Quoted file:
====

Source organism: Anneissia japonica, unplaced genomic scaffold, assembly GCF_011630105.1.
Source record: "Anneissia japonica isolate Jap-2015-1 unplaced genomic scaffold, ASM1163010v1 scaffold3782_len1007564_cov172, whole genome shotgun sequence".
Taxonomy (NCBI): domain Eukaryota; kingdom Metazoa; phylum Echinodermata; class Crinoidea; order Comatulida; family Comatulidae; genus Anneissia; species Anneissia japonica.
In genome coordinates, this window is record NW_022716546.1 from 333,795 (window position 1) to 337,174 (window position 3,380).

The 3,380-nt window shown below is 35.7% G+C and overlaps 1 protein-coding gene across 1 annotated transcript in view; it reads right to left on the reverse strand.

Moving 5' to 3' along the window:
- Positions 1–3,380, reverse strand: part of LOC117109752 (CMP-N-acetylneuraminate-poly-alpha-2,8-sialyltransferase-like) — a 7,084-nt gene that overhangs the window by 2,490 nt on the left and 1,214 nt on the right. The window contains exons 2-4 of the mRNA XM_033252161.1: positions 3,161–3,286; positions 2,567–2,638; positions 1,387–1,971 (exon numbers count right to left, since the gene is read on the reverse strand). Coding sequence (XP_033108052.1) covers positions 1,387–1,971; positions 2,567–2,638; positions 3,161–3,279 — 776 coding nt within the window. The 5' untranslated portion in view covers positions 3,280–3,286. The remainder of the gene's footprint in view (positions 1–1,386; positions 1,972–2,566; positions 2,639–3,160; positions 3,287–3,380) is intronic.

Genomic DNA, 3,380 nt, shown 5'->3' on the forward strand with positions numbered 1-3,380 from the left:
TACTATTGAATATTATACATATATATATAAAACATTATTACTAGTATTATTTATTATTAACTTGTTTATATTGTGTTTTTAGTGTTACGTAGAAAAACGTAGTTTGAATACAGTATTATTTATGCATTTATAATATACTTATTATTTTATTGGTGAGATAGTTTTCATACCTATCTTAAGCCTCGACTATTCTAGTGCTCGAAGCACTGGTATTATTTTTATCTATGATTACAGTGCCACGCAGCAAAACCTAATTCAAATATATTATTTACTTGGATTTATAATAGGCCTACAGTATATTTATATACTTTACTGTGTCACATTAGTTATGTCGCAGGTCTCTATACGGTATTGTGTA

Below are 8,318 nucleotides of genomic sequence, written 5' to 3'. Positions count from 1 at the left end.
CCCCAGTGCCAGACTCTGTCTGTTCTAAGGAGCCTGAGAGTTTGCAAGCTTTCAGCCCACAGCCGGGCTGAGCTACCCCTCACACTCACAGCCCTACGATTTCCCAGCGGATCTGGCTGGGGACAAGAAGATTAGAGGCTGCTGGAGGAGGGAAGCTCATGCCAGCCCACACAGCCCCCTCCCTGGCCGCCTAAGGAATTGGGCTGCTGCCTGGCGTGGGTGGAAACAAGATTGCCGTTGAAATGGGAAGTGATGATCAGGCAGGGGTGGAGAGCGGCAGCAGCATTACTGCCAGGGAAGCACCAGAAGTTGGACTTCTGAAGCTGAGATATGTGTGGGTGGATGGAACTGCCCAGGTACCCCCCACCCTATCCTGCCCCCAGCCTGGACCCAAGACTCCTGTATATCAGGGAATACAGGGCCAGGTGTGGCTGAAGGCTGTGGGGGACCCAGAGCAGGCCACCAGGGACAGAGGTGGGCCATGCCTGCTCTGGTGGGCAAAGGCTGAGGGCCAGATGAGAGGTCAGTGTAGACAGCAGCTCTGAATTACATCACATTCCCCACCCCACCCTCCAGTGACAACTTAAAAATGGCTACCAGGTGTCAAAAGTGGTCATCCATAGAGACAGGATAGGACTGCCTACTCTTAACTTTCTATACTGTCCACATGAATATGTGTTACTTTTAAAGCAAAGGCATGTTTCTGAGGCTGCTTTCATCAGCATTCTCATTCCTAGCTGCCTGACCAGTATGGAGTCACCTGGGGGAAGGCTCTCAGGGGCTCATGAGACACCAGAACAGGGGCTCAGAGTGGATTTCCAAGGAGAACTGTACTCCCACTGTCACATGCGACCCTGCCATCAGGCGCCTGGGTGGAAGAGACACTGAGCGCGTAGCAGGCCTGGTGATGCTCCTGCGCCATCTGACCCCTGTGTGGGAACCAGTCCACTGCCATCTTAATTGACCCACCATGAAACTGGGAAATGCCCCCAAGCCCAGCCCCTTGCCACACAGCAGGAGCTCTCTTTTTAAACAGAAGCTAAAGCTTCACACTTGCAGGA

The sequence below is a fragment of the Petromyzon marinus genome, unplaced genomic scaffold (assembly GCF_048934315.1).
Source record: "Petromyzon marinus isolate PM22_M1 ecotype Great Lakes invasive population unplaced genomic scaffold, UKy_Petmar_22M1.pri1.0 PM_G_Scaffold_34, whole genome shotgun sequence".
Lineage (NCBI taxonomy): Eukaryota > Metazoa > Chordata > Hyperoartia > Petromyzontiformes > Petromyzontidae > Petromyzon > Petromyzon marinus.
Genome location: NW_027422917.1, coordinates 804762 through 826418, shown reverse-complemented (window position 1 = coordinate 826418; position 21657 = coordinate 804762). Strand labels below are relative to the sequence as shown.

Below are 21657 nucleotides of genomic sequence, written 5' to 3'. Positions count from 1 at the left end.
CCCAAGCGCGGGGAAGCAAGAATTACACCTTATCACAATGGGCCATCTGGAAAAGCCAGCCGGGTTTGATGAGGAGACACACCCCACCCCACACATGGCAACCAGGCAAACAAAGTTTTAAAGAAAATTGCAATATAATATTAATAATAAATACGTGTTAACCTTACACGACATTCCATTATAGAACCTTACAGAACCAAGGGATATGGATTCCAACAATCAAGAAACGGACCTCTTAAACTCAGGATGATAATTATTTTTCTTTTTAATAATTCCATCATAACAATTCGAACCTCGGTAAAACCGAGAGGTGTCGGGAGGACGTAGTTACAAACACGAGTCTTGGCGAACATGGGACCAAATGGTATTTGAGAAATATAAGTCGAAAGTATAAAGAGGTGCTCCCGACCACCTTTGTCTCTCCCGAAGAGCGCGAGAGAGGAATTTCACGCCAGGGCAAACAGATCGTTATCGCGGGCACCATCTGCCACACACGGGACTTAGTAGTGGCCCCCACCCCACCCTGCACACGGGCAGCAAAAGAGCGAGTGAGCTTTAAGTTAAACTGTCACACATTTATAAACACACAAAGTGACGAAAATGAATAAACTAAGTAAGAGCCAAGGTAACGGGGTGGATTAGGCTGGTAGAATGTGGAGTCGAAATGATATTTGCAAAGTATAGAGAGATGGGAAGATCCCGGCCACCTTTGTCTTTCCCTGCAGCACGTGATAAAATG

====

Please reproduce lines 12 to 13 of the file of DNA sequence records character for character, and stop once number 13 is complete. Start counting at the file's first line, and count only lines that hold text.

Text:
The sequence below is a fragment of the Petromyzon marinus genome, unplaced genomic scaffold (assembly GCF_048934315.1).
Source record: "Petromyzon marinus isolate PM22_M1 ecotype Great Lakes invasive population unplaced genomic scaffold, UKy_Petmar_22M1.pri1.0 PM_G_Scaffold_34, whole genome shotgun sequence".